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Lynda Waggoner reports

  • Fallingwater, Frank Lloyd Wright 1939. Photo © Western Pennsylvania Conservancy.
  • Expert Meeting Fundraising Van Schijndel House Utrecht. Photo Aad van Vliet.
  • Dutch, German and Belgian members of the Iconic Houses network. Photo Aad van Vliet.
  • Visit Rietveld-Schröder House. Natalie Dubois, Lynda Waggoner, Natascha Dabbe. Photo Els Zweerink.
  • Dinner hosted by Tracy Metz and Baptist Brayé prior to the lecture for the John Adams Institute.
  • Lecture for John Adams Institute Amsterdam in Canal Museum Amsterdam. Photo Gerrit Serné.
  • Lecture for John Adams Institute Amsterdam in Canal Museum Amsterdam. Photo Gerrit Serné.
  • Lecture for Ungers Archive for Architectural Studies in Wallraf Richartz Museum Cologne. Photo Heidrun Hertel.
  • Wiltrud Hammelstein, Sophia Ungers, Lynda Waggoner, Rainer Minz, Anja Siebers in Wallraf Richartz Museum Cologne. Photo Heidrun Hertel.
  • Lecture by Lynda Waggoner in Villa Tugendhat in Brno.
  • Tom Waggoner, Lynda Waggoner, Iveta Cerna in Villa Tugendhat in Brno.
  • Lecture by Lynda Waggoner in Villa Stenersen in Oslo.
  • Villa Stenersen in Oslo.
  • Fallingwater, Frank Lloyd Wright 1939. Photo © Western Pennsylvania Conservancy.
  • Expert Meeting Fundraising Van Schijndel House Utrecht. Photo Aad van Vliet.
  • Dutch, German and Belgian members of the Iconic Houses network. Photo Aad van Vliet.
  • Visit Rietveld-Schröder House. Natalie Dubois, Lynda Waggoner, Natascha Dabbe. Photo Els Zweerink.
  • Dinner hosted by Tracy Metz and Baptist Brayé prior to the lecture for the John Adams Institute.
  • Lecture for John Adams Institute Amsterdam in Canal Museum Amsterdam. Photo Gerrit Serné.
  • Lecture for John Adams Institute Amsterdam in Canal Museum Amsterdam. Photo Gerrit Serné.
  • Lecture for Ungers Archive for Architectural Studies in Wallraf Richartz Museum Cologne. Photo Heidrun Hertel.
  • Wiltrud Hammelstein, Sophia Ungers, Lynda Waggoner, Rainer Minz, Anja Siebers in Wallraf Richartz Museum Cologne. Photo Heidrun Hertel.
  • Lecture by Lynda Waggoner in Villa Tugendhat in Brno.
  • Tom Waggoner, Lynda Waggoner, Iveta Cerna in Villa Tugendhat in Brno.
  • Lecture by Lynda Waggoner in Villa Stenersen in Oslo.
  • Villa Stenersen in Oslo.

The appeal of Fallingwater is as strong as ever. Or at least that is how it seemed during my three week European lecture tour in May. The tour was organized by the indomitable Natascha Drabbe, Director of the Iconic Houses Foundation, and began in Utrecht (home base for the foundation). We began at the stunning Van Schijndel House. Designed in 1992 by Natascha’s late husband, Mart van Schijndel, the house was a complete surprise - a self- contained world of light and soaring space that seems totally apart from the city outside. There is no street façade; instead, one enters into a courtyard with the entry to the house at the far end. Its many innovations include cupboards whose doors have no hardware hinges; instead, they are attached or hinged on a thin bead of silicone; there are also glass walls that slide back in an ingenious way to open the corner of the living space onto a small enclosed garden thereby blurring the separation between the inside and outside. The triangle is a major design motif in house. It is found in the plan, architectural elements, the furnishings and even glassware..., resulting in a strikingly beautiful unified whole.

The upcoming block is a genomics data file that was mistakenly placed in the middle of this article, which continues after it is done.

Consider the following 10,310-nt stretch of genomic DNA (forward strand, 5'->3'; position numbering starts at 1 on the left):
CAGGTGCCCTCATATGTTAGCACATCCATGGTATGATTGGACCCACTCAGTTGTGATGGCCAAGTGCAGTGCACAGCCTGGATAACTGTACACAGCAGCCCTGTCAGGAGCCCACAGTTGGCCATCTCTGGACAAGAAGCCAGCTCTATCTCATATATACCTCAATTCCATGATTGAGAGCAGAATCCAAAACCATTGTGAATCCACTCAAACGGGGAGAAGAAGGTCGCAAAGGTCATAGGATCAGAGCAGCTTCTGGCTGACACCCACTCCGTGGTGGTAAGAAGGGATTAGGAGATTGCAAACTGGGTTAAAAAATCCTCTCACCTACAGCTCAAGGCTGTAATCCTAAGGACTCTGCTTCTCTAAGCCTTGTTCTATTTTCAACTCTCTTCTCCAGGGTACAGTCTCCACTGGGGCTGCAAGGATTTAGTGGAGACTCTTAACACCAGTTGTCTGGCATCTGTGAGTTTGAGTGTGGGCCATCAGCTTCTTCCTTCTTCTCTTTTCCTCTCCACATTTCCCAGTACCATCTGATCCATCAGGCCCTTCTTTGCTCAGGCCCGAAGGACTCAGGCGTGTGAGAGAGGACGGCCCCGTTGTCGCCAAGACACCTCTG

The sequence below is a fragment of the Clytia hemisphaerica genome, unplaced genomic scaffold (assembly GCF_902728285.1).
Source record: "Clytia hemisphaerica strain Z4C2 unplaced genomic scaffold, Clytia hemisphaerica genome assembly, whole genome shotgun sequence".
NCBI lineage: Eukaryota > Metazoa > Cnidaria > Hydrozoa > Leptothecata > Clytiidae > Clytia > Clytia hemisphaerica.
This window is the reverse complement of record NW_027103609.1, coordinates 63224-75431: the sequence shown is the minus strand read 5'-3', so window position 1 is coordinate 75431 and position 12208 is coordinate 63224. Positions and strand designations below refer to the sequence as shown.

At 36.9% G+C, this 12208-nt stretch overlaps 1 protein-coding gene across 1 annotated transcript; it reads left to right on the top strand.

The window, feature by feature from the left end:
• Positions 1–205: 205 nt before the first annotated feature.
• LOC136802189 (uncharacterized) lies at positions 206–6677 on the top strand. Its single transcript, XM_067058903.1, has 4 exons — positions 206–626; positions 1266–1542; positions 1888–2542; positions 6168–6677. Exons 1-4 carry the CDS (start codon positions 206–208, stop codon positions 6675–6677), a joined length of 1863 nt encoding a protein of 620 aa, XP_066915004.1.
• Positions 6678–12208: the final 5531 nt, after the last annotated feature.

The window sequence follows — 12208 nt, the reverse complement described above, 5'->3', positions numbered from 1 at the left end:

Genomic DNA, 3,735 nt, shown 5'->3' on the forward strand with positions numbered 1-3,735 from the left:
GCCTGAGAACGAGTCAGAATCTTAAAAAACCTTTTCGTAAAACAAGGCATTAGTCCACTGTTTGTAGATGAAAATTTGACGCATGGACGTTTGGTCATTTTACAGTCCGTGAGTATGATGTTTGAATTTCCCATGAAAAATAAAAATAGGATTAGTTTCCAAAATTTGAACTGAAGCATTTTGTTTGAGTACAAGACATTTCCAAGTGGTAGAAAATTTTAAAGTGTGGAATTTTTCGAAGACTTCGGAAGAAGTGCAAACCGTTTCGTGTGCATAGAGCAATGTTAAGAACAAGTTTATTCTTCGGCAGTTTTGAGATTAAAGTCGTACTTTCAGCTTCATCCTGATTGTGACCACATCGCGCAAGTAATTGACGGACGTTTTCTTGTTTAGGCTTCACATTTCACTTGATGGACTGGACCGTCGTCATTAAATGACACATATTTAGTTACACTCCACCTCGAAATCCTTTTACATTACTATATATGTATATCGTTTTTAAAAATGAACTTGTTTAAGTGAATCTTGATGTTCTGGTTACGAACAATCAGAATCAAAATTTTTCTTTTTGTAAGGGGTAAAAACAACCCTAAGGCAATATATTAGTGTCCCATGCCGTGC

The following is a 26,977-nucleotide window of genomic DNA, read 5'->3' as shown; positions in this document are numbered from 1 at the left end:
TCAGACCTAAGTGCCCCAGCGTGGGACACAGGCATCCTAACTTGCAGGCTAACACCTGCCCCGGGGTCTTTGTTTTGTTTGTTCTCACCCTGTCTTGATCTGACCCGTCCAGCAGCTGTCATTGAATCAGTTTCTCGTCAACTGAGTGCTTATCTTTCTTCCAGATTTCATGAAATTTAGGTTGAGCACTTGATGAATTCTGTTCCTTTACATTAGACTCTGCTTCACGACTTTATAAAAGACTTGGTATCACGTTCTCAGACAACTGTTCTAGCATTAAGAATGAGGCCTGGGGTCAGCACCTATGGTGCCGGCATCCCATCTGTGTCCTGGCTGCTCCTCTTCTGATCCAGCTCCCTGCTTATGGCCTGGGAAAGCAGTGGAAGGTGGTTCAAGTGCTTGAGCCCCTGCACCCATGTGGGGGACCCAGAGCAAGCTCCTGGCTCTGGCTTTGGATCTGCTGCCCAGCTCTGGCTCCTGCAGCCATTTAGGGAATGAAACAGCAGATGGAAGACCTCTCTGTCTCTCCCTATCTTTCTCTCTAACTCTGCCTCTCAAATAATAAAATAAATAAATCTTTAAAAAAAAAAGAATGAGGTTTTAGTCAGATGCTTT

At the Van Schijndel House I led a fund raising workshop for modern house museum directors, one of whom traveled from as far away as Berlin. We discussed the unique challenges all museums face with significant cut backs in government funding. I shared how Fallingwater, over the course of twenty-plus years, has learned various ways to garner support through a combination of earned income and private or civil society engagement.

The following day we used the most popular form of transportation, bicycles, to travel to the other side of Utrecht to see the remarkable Rietveld-Schröder House, a World Heritage Site. A private tour of the small two-story house confirmed the brilliance of the design. The house is known the world-over for its abstraction of form and use of clearly defined primary colors, replete with interior walls that collapse and transform rooms from one function into another, it was a manifesto of the De Stijl Movement and remains as inspiring today as it was when constructed in 1924.